Alicia Glen, managing director and head of the Urban Investment Group at Goldman Sachs, wrote in an e-mail to The Nation, “Goldman Sachs views this transaction as a double bottom line investment where the firm expects a blended social and financial return.” But some are skeptical about Goldman’s “social” motives. “Goldman Sachs has been very adept at getting involved in government policy that clearly serves its own self-interest,” said Dr. Julian Brash, assistant professor at Montclair State University and author of Bloomberg’s New York: Class and Governance in the Luxury City. “It sees this as a way to develop a market in these bonds at a time when financial capital is having a hard time finding profitable investments, banks are sitting on huge amounts of money, and everyone is looking for the next bubble.”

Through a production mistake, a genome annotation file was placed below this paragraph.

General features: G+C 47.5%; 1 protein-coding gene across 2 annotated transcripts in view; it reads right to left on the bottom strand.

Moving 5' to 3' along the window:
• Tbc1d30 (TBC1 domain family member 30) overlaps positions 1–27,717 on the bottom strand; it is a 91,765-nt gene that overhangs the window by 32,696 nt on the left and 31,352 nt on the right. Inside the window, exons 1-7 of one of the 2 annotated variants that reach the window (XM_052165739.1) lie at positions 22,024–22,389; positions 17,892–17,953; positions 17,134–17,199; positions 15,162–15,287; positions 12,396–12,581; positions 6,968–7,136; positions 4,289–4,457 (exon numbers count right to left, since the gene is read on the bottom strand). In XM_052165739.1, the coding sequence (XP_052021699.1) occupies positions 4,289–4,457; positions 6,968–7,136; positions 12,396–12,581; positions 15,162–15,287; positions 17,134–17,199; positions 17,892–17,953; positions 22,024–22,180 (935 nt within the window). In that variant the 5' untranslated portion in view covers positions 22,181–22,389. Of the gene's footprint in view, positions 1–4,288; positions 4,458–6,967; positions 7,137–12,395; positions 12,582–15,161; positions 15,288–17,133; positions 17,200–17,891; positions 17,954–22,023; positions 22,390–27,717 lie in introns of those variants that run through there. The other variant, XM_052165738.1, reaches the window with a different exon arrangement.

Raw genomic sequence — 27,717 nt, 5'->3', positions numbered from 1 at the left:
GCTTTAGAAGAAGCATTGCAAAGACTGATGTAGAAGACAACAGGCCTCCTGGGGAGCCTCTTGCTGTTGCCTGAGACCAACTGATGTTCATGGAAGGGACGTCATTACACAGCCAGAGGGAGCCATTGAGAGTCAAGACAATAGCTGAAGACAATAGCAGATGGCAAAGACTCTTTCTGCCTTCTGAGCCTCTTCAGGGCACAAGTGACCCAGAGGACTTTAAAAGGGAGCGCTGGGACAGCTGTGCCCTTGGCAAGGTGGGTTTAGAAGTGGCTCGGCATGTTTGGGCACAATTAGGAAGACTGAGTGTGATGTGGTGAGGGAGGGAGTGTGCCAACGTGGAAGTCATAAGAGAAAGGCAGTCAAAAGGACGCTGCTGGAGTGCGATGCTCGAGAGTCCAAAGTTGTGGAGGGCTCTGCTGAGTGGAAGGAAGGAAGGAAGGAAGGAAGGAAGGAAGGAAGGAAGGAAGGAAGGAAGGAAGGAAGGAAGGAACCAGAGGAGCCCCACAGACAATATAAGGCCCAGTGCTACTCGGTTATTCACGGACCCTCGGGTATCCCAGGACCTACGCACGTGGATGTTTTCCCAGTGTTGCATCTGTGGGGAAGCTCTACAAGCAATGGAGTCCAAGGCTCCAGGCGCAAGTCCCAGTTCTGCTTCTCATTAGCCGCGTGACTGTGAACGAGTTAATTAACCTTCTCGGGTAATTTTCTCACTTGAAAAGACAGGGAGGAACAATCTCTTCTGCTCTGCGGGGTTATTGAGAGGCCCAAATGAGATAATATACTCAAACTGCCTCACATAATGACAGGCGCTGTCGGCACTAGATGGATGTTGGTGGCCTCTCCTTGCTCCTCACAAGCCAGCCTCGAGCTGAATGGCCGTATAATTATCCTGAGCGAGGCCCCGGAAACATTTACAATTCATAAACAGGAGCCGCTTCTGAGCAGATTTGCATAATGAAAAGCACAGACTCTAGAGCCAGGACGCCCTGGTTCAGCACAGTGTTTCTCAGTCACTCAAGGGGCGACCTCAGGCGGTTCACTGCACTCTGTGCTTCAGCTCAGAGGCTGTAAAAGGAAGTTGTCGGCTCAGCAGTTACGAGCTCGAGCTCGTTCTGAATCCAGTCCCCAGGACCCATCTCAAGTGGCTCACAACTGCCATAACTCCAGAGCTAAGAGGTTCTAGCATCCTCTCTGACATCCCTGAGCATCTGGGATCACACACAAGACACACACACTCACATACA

Goldman Sachs’s Glen sees a bright future for social impact bonds, writing, “Goldman Sachs believes that the Social Impact Bond structure holds promise for financing social interventions, particularly in a time of government fiscal constraints…. We know that there are governments that are looking at Social Impact Bonds as a means to fund a range of programs including homelessness prevention, early childhood education, workforce development, in addition to criminal justice.”
This precedent worries some analysts of public policy, who see parallels with the privatization of education and healthcare. “When we overlay a profit motive on public enterprises, we find that public purposes are subverted to private profit motives,” said Mark Rosenman, professor emeritus at Union Institute and University. “The market tends to distort and denigrate public goods.”
Even if they don’t offer the same cost-cutting incentives that education or healthcare privatization does, social impact bonds stand to create a false equivalency between the impact of a social program and money saved. While evaluators will control for other influences in evaluating the program, statistical change alone may not fully capture a program’s impact. An intervention that is beneficial to teenagers’ lives might take years to develop and might never hit the reduction that will bring the desired savings on corrections.